- Physical symptoms – aches and pains, diarrhoea, irregular heartbeats, headaches, feelings of panic and fear, depression.
Consulting a GP in the first instance is important. Therapy may help. For example, CBT can help a person to think differently about their memories and teach relaxation techniques. Eye movement desensitisation & reprocessing (EMDR) uses eye movements to help the brain process flashbacks and to make sense of the traumatic experience.
- Pregnancy related issues
Counselling can be helpful when there are difficulties relating to pregnancy. Difficulties in conception, difficulties during pregnancy and birth and in the period after the birth of a child can affect both the mother and other family members. Being able to talk to a counsellor in confidence may help with any of these issues.
Relationships with family members and with friends are an important part of life. When there are problems or when relationships ‘break down’ it can be helpful to talk to a counsellor to help move forward. Some people find it difficult to form relationships with others and the ‘therapeutic relationship’ offered in counselling can be very helpful in such cases by providing a safe space in which to learn and practice relationship skills.
People may self-harm by taking tablets, cutting, burning, piercing or swallowing objects. It is more common in young people, women, gay and bisexual people. Some people self-harm regularly - it can become almost an addiction.
Talking to a therapist may be helpful to help you understand and explore your self-harming behaviour. You should really see someone who has a lot of experience of helping people who self-harm, and who knows about mental health problems. Your GP should be able to refer you.
- Sexual Identity
Some people are more comfortable in same sex relationships and some in opposite sex relationships. This may change during a person’s life and can be very fluid, or it may be more fixed. It may be helpful to talk to a therapist if you want to explore your feelings about identity.
- Shyness / Social Phobia
Shyness is a fairly common feeling - if it's mild, it doesn't really spoil life. A lot of people worry about meeting new people but once they are with them they can relax and enjoy the situation. If you have a social phobia, you get extremely anxious when you are with other people.
A long term social phobia may create other mental health issues such as depression or drug and alcohol abuse. Some people may develop agoraphobia and feel unable to leave the house.
A therapist may be able to help by helping you with social skills training; or with a therapy such as cognitive behavioural therapy (CBT) which can help you change the way you feel about yourself and other people.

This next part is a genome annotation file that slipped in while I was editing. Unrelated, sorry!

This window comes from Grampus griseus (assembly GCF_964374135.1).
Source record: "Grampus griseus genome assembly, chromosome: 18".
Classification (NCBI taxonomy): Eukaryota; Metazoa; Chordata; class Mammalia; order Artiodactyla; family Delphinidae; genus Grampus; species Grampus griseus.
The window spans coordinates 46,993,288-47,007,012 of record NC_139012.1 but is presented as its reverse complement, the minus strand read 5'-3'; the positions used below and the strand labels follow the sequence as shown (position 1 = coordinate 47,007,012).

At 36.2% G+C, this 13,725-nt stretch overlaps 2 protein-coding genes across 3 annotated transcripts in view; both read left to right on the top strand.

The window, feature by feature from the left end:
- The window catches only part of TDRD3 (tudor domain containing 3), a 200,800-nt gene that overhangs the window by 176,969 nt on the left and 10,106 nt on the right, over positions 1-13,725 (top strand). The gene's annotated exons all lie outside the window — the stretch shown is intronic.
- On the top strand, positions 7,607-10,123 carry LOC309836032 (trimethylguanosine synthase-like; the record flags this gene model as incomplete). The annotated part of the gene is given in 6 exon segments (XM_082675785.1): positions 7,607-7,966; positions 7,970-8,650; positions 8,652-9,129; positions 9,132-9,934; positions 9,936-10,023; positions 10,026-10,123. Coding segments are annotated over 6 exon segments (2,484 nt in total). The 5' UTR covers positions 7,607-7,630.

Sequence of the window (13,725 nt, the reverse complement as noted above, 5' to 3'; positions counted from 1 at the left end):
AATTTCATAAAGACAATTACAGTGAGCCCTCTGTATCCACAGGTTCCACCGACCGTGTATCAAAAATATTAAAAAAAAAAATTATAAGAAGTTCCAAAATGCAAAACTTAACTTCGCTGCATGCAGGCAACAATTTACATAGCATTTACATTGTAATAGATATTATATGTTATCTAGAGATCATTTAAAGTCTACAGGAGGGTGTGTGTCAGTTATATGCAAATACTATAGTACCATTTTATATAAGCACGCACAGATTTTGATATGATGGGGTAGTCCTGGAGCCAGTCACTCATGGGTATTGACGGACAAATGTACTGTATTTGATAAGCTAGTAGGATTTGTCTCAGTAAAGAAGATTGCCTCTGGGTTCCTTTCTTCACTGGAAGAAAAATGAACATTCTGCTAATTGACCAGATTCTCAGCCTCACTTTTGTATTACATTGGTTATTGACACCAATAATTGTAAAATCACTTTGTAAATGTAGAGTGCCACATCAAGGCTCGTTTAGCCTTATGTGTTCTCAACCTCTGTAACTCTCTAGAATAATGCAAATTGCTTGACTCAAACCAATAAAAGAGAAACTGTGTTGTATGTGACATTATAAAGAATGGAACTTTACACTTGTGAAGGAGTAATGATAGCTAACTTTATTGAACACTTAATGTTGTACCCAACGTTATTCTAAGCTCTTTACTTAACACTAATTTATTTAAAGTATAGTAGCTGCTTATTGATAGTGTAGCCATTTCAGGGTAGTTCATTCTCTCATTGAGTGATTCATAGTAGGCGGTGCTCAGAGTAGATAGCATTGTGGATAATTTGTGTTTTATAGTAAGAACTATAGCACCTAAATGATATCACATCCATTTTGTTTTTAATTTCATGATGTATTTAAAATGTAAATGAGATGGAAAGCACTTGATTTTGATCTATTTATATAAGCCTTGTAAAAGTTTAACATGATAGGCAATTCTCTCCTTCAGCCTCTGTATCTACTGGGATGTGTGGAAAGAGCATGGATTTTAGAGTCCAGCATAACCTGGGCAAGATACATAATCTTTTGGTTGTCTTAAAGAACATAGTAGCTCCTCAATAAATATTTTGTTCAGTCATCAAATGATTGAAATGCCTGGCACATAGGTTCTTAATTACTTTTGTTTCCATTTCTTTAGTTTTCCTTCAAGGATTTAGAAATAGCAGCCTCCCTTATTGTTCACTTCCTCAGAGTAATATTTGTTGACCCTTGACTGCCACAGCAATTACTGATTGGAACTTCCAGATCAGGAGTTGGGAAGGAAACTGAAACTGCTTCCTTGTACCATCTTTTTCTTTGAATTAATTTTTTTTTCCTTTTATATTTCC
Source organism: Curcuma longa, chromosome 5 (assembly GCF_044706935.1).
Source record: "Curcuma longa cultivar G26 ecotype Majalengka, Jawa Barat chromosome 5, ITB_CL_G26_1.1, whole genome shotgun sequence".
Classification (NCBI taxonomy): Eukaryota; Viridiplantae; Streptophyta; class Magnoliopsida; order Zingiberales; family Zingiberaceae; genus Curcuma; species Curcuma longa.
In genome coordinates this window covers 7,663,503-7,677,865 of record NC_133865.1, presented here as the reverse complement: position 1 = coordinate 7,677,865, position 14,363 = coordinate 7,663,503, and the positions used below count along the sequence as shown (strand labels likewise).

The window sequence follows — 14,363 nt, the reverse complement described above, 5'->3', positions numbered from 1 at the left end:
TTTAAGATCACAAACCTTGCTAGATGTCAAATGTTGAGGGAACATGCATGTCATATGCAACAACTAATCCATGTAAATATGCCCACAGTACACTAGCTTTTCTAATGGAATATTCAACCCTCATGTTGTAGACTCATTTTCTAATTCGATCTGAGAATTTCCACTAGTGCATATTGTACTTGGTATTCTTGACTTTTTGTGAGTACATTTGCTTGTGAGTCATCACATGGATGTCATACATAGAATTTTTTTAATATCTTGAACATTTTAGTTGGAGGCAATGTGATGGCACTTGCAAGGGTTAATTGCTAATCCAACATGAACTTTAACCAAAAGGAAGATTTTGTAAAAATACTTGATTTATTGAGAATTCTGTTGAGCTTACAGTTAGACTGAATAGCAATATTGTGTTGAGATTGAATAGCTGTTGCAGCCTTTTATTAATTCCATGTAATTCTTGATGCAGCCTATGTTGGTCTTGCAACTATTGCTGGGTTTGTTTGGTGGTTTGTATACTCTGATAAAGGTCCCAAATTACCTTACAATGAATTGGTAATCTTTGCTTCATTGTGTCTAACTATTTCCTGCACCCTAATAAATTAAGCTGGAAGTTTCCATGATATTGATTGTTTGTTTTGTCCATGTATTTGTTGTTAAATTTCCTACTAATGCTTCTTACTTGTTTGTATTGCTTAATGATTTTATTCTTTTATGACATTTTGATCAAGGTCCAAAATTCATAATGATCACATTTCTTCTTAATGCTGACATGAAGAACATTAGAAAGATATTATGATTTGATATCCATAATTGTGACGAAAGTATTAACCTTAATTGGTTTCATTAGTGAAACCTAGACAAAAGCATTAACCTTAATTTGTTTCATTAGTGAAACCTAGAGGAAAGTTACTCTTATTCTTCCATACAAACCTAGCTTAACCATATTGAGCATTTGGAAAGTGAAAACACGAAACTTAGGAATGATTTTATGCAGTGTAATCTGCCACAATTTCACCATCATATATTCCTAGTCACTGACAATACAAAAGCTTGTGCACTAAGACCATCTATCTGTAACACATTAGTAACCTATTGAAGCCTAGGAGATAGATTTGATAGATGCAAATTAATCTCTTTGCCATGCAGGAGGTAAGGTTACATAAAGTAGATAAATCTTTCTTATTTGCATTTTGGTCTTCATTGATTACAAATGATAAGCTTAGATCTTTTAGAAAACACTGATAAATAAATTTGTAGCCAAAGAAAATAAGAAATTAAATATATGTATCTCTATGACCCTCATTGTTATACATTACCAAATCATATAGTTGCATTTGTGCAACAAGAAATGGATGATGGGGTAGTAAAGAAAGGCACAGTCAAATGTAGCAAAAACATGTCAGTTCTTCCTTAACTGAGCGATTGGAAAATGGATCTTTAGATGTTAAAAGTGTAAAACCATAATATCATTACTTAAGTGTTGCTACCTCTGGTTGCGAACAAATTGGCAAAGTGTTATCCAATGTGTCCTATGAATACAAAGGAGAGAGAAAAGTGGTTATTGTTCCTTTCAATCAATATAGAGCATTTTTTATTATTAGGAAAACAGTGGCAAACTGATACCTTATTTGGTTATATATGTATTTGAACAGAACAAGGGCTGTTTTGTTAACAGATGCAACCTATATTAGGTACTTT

Some counsellors, for example those following a Jungian or Psychosynthesis approach, include a spiritual emphasis in their work. Pastoral counselling is also available for people following a particular religion. In addition to established 12-step programmes for alcohol and substance misuse, new approaches such as mindfulness-based cognitive therapy for the treatment of stress, anxiety and depression (MBCT), compassion-focused therapy and forgiveness therapy are now being actively researched and supported. Spirituality often becomes more important in times of emotional stress, physical and mental illness, loss, bereavement and end of life.
- Suicidal feelings
If you are experiencing suicidal thoughts and feel that you may harm yourself or want to take your own life it is important to tell someone and get help.
If your thoughts around suicide are consuming, there are a number of options for keeping safe:
- Talk to someone you trust and ask for help
- Call 999 and ask for an ambulance
- Go to your nearest A&E department
- Talk to an advisor at the Samaritans.
If you are experiencing suicidal thoughts but do not feel that you will take any action we advise that you contact your GP for further advice.
For further information and/or advice about immediate help please visit:
If you are experiencing suicidal feelings and feel that you may harm yourself / take your own life you may want to phone and talk to an advisor at the Samaritans. If you are experiencing suicidal feelings generally but do not feel that you will take any action, then it will be good to speak to your GP for advice and they may well refer you for counselling.
If you have experienced any sort of very dangerous or stressful event that made you feel both frightened and powerless, you may find that you feel unsafe and vulnerable and unable to cope with day to day life. Events such as major accidents, natural disasters or being the victim of a mugging or other violent attack may leave you feeling unable to cope. Even once any physical affects have healed you may still experience emotional and psychological trauma and not understand why you cannot ‘get over it’. Talking to a trained counsellor can help you to explore your feelings and help you to heal ‘on the inside’ as well as the outside.
- Violence / Victim support
For a person to either directly experience or even to witness a violent event will likely have an ongoing negative influence on their lives. They may feel fear, disbelief and anger (as well as any physical effects) and may find that they no longer feel confident about carrying on with life as before. People may want to protect their loved ones by reassuring them that ‘everything is ok’ and they may suppress their true feelings.
Last reviewed on: 08/07/2021
Next review due: 08/07/2022